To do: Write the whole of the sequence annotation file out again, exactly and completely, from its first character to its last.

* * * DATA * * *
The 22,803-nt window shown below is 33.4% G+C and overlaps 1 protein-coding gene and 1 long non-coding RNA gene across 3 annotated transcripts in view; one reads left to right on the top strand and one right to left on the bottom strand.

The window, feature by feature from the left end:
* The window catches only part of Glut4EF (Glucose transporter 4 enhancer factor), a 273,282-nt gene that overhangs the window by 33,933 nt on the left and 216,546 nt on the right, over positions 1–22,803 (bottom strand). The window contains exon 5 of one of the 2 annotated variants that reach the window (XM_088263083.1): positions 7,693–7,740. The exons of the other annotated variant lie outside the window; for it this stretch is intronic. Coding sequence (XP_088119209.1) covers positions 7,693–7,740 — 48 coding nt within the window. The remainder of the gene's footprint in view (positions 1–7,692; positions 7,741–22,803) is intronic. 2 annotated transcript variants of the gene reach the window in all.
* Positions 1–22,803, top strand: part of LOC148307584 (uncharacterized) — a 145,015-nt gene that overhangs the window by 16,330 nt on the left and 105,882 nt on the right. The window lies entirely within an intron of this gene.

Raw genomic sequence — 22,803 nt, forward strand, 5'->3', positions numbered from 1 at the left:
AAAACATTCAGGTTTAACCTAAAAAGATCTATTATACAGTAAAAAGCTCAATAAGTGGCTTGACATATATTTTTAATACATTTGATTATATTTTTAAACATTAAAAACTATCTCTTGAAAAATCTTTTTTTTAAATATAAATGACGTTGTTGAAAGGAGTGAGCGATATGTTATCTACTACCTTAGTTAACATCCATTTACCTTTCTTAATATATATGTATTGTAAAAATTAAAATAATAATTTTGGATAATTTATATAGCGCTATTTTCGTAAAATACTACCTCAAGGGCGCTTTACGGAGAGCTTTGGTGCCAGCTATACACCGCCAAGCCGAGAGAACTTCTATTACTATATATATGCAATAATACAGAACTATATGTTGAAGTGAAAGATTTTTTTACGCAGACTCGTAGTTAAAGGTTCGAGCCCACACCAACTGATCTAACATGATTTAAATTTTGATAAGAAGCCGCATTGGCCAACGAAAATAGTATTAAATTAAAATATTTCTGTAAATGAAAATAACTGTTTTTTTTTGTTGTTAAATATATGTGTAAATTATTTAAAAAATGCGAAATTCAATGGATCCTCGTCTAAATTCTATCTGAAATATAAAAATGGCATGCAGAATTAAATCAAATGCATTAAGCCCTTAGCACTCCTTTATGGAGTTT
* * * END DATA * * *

The 22,803-nt window shown below is 33.4% G+C and overlaps 1 protein-coding gene and 1 long non-coding RNA gene across 3 annotated transcripts in view; one reads left to right on the top strand and one right to left on the bottom strand.

The window, feature by feature from the left end:
* The window catches only part of Glut4EF (Glucose transporter 4 enhancer factor), a 273,282-nt gene that overhangs the window by 33,933 nt on the left and 216,546 nt on the right, over positions 1–22,803 (bottom strand). The window contains exon 5 of one of the 2 annotated variants that reach the window (XM_088263083.1): positions 7,693–7,740. The exons of the other annotated variant lie outside the window; for it this stretch is intronic. Coding sequence (XP_088119209.1) covers positions 7,693–7,740 — 48 coding nt within the window. The remainder of the gene's footprint in view (positions 1–7,692; positions 7,741–22,803) is intronic. 2 annotated transcript variants of the gene reach the window in all.
* Positions 1–22,803, top strand: part of LOC148307584 (uncharacterized) — a 145,015-nt gene that overhangs the window by 16,330 nt on the left and 105,882 nt on the right. The window lies entirely within an intron of this gene.

Raw genomic sequence — 22,803 nt, forward strand, 5'->3', positions numbered from 1 at the left:
AAAACATTCAGGTTTAACCTAAAAAGATCTATTATACAGTAAAAAGCTCAATAAGTGGCTTGACATATATTTTTAATACATTTGATTATATTTTTAAACATTAAAAACTATCTCTTGAAAAATCTTTTTTTTAAATATAAATGACGTTGTTGAAAGGAGTGAGCGATATGTTATCTACTACCTTAGTTAACATCCATTTACCTTTCTTAATATATATGTATTGTAAAAATTAAAATAATAATTTTGGATAATTTATATAGCGCTATTTTCGTAAAATACTACCTCAAGGGCGCTTTACGGAGAGCTTTGGTGCCAGCTATACACCGCCAAGCCGAGAGAACTTCTATTACTATATATATGCAATAATACAGAACTATATGTTGAAGTGAAAGATTTTTTTACGCAGACTCGTAGTTAAAGGTTCGAGCCCACACCAACTGATCTAACATGATTTAAATTTTGATAAGAAGCCGCATTGGCCAACGAAAATAGTATTAAATTAAAATATTTCTGTAAATGAAAATAACTGTTTTTTTTTGTTGTTAAATATATGTGTAAATTATTTAAAAAATGCGAAATTCAATGGATCCTCGTCTAAATTCTATCTGAAATATAAAAATGGCATGCAGAATTAAATCAAATGCATTAAGCCCTTAGCACTCCTTTATGGAGTTT